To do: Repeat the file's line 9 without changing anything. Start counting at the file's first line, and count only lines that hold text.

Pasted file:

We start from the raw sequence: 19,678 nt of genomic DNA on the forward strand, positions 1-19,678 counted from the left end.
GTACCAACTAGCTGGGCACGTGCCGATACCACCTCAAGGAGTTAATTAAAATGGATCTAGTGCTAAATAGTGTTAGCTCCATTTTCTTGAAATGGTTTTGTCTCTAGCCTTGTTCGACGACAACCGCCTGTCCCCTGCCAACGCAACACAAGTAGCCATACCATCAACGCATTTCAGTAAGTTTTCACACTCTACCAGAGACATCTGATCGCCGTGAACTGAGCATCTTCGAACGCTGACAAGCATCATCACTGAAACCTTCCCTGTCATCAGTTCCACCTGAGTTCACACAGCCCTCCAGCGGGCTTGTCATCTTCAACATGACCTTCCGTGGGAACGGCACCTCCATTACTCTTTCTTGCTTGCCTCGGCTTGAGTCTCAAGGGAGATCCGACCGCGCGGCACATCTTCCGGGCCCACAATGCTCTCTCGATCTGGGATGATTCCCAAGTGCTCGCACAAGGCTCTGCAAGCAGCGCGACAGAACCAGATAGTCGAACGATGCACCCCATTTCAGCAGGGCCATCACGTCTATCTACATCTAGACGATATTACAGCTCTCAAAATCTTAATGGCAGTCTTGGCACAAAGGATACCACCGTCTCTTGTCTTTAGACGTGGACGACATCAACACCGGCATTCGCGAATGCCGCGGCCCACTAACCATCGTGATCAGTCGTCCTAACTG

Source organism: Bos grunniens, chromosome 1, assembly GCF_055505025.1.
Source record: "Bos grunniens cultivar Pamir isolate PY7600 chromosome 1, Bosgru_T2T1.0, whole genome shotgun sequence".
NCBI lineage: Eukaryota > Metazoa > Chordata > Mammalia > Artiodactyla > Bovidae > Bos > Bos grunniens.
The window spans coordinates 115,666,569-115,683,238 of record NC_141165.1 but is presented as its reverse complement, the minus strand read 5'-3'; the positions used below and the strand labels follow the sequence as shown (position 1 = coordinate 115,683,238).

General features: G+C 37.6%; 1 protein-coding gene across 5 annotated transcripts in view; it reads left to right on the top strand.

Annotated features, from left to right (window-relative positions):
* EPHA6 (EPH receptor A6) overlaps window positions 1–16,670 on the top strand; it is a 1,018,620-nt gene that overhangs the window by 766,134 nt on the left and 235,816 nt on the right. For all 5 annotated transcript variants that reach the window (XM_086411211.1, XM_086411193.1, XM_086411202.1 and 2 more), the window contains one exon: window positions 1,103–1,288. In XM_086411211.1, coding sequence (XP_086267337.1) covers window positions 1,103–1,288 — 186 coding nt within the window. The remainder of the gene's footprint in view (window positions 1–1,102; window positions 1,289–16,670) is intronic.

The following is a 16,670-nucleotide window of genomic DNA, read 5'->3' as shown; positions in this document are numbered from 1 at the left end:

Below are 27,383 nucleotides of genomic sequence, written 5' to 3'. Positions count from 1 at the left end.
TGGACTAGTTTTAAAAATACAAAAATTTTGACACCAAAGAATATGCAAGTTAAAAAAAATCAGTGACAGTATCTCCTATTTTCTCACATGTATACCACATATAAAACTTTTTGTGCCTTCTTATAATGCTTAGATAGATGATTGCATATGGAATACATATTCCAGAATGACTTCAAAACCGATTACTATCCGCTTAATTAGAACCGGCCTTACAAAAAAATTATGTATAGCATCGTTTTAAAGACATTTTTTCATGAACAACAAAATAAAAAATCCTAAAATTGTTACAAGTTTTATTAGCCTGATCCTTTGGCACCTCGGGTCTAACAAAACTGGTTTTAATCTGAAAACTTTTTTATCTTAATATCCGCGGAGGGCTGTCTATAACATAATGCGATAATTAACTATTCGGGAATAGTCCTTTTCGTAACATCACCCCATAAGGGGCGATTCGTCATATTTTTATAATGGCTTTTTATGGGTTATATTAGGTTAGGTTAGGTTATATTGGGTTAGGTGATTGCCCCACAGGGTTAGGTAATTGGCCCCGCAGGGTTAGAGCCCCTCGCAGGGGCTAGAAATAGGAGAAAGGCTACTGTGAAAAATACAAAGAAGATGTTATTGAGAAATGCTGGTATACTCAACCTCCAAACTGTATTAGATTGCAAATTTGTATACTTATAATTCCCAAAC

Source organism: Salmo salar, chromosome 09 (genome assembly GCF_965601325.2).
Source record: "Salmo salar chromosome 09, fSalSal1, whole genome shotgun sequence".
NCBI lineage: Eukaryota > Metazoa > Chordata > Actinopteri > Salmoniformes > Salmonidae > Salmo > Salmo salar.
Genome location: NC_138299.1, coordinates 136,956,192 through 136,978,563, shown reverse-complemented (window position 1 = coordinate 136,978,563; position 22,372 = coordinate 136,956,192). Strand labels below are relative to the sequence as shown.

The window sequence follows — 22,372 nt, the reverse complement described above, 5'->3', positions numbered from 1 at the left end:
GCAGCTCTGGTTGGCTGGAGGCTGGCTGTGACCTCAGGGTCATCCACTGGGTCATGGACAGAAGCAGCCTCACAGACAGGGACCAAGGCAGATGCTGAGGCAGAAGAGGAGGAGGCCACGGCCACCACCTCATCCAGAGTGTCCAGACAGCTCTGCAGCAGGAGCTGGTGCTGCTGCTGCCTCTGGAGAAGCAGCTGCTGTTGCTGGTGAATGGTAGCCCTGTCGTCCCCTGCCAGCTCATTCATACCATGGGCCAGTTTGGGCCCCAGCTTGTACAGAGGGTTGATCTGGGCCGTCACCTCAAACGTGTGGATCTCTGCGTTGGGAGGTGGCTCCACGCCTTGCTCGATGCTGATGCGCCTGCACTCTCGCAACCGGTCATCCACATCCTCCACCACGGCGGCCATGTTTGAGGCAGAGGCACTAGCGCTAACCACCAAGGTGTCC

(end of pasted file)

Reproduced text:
* EPHA6 (EPH receptor A6) overlaps window positions 1–16,670 on the top strand; it is a 1,018,620-nt gene that overhangs the window by 766,134 nt on the left and 235,816 nt on the right. For all 5 annotated transcript variants that reach the window (XM_086411211.1, XM_086411193.1, XM_086411202.1 and 2 more), the window contains one exon: window positions 1,103–1,288. In XM_086411211.1, coding sequence (XP_086267337.1) covers window positions 1,103–1,288 — 186 coding nt within the window. The remainder of the gene's footprint in view (window positions 1–1,102; window positions 1,289–16,670) is intronic.